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Opening Arguments

Feel-goods for f

And I thought Indianapolis Mayor Greg Ballard was a sensible Republican with good conservative instincts:

Recycling is one of Mayor Greg Ballard's top priorities, and he wants to give more homeowners an incentive to reduce waste and preserve resources, Ballard spokesman Robert Vane said.

One of his goals . . . is to get curbside recycling at a drastically reduced rate as a way to promote participation in the program," Vane said.

As feel-good nonsense that often does more harm than good, recycling is one of those annoyances we just have to put up with whenever Democrats are in charge. A Republican who goes this overboard on the concept should be dragged to a re-education camp.


Michael B-P
Tue, 04/28/2009 - 12:17pm

Deferring for the moment an evaluation of whether or not this mayor's proposal in question "goes overboard," Leo, is it your position that sensible Republicans with good conservative instincts should oppose recyling on principle or oppose the way that it has been poorly practiced in certain instances?

tim zank
Tue, 04/28/2009 - 12:35pm

Michael B-P..I can't speak for Leo, but my opposition has always been to the the folly with which recycling programs have been implemented.

As is always the case, if you want to take a well intentioned idea and make it expensive, inefficient, and an over all money sucking loser, just let the government do it. (see post office & amtrak for similarities)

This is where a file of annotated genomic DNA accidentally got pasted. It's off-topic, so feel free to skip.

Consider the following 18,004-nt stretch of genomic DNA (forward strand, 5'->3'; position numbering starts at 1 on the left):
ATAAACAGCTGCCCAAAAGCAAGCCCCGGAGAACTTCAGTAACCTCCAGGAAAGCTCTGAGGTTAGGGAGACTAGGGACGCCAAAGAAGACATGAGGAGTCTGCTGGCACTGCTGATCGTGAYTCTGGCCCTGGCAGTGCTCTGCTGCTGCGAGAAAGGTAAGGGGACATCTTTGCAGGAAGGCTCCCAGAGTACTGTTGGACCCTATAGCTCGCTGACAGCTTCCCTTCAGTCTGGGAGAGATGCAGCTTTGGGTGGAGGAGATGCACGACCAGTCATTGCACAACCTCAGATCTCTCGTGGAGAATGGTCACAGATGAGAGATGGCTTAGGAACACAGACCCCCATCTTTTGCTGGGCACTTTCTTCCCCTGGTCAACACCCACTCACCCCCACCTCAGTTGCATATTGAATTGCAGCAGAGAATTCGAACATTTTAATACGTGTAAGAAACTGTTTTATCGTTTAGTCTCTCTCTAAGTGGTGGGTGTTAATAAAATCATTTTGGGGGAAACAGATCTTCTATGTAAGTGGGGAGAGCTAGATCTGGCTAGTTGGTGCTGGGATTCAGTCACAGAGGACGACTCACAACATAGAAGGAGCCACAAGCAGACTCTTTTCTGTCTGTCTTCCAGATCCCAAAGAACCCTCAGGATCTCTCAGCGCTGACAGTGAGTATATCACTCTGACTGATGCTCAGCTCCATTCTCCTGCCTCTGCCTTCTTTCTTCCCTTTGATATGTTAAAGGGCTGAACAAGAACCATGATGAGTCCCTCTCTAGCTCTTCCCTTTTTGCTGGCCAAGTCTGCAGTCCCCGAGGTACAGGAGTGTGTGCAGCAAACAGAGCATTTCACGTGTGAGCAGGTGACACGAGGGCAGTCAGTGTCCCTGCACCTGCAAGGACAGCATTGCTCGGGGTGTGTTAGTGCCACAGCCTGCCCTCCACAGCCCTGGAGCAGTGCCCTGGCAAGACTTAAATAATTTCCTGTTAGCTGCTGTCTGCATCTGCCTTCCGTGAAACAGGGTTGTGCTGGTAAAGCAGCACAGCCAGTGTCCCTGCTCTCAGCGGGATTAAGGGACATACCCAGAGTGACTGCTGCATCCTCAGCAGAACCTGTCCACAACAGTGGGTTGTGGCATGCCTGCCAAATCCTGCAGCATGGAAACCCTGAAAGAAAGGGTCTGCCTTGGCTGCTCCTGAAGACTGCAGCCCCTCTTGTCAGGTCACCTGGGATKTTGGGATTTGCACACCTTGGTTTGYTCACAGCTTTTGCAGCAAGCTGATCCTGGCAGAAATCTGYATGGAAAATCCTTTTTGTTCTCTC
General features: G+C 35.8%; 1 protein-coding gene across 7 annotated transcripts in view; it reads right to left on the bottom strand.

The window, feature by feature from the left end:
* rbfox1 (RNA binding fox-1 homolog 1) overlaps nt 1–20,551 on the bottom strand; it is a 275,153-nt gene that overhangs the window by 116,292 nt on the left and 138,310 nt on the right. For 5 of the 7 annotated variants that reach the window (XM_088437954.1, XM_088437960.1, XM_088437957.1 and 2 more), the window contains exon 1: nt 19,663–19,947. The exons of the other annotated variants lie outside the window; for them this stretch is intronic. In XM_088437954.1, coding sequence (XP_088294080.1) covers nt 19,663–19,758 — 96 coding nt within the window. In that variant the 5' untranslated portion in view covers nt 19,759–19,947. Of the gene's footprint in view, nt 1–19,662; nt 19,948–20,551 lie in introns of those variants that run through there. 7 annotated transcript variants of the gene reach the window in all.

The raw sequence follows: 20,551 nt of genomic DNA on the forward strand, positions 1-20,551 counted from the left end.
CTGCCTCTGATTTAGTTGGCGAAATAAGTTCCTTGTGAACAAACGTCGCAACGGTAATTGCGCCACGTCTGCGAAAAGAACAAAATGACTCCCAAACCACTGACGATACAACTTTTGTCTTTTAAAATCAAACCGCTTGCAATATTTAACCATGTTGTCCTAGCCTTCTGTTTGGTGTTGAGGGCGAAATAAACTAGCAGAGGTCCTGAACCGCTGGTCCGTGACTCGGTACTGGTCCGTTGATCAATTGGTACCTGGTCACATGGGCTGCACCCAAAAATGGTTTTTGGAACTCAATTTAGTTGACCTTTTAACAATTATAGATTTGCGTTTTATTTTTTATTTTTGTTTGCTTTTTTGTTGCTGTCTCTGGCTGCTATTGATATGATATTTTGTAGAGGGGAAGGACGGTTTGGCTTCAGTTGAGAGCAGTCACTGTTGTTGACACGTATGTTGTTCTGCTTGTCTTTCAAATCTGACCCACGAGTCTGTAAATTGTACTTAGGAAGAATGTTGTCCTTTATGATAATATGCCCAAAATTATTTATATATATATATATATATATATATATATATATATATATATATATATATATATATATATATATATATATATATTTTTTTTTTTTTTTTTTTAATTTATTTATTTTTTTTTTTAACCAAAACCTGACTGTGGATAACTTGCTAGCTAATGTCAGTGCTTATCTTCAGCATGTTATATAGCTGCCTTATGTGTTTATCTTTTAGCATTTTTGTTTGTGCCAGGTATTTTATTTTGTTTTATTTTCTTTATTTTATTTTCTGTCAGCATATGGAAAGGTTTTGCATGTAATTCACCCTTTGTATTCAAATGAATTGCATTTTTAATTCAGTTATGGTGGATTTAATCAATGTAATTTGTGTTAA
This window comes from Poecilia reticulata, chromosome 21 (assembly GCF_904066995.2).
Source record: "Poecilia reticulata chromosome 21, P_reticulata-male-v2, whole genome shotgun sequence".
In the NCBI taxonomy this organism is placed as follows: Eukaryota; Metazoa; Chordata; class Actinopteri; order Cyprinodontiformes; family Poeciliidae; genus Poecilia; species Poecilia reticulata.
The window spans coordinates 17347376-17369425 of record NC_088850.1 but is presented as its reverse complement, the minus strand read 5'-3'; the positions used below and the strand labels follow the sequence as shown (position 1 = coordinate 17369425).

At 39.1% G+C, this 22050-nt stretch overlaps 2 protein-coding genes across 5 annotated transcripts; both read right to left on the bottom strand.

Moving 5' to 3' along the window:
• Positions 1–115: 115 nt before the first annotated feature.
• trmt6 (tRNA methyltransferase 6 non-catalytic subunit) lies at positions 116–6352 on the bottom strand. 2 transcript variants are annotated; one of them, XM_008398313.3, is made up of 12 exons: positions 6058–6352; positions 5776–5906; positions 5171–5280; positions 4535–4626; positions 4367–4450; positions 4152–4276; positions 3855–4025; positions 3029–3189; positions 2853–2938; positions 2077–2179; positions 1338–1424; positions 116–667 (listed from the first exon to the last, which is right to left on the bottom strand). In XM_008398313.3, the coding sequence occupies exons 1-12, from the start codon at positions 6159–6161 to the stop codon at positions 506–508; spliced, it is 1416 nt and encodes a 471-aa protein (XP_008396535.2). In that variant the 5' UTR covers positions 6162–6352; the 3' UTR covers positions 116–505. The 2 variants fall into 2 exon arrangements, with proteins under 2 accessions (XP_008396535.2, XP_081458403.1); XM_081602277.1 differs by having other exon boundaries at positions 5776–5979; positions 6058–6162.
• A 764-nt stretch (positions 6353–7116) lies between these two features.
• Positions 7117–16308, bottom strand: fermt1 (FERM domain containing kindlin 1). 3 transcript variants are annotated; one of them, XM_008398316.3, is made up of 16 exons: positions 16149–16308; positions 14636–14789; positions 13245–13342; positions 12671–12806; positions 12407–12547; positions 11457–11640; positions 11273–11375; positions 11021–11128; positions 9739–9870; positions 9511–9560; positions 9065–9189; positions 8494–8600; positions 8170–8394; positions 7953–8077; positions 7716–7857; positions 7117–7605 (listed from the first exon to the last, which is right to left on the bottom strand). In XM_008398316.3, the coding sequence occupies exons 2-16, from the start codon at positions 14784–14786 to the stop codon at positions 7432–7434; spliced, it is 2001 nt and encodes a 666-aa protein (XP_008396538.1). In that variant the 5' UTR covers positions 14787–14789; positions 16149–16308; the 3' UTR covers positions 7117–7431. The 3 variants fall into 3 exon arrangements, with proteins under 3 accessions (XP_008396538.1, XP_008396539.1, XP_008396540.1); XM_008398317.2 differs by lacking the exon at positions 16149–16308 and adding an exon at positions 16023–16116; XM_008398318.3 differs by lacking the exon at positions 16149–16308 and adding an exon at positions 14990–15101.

Bob G.
Tue, 04/28/2009 - 1:29pm

Brother, have you got THAT one correct!
(let's NOT forget the Treasury Department in that mix)


Tue, 04/28/2009 - 5:53pm

Michael . . .

Follow the route of the Mobro 4000 in 1987; see the environmental idiocy that transpired after the barge docked; and marvel at the economic travesty that has resulted from the Mobro Follies. Click here.

Michael B-P
Tue, 04/28/2009 - 11:53pm

I'm not sure what picture you draw from the PM article you cited, gadfly, but the bottom line there appears to be that while the market for recyclables fluctuates market values are gradually finding a baseline. Moreover, the article refers to energy input to output ratios that while widely variable according to the material being recycled nevertheless indicate overall positive results. So, if there's an adverse economic balance to the recyling equation in general, this article certainly doesn't seem to be emphasizing that downside. The Mobro fiasco certainly wasn't the central point of the article either.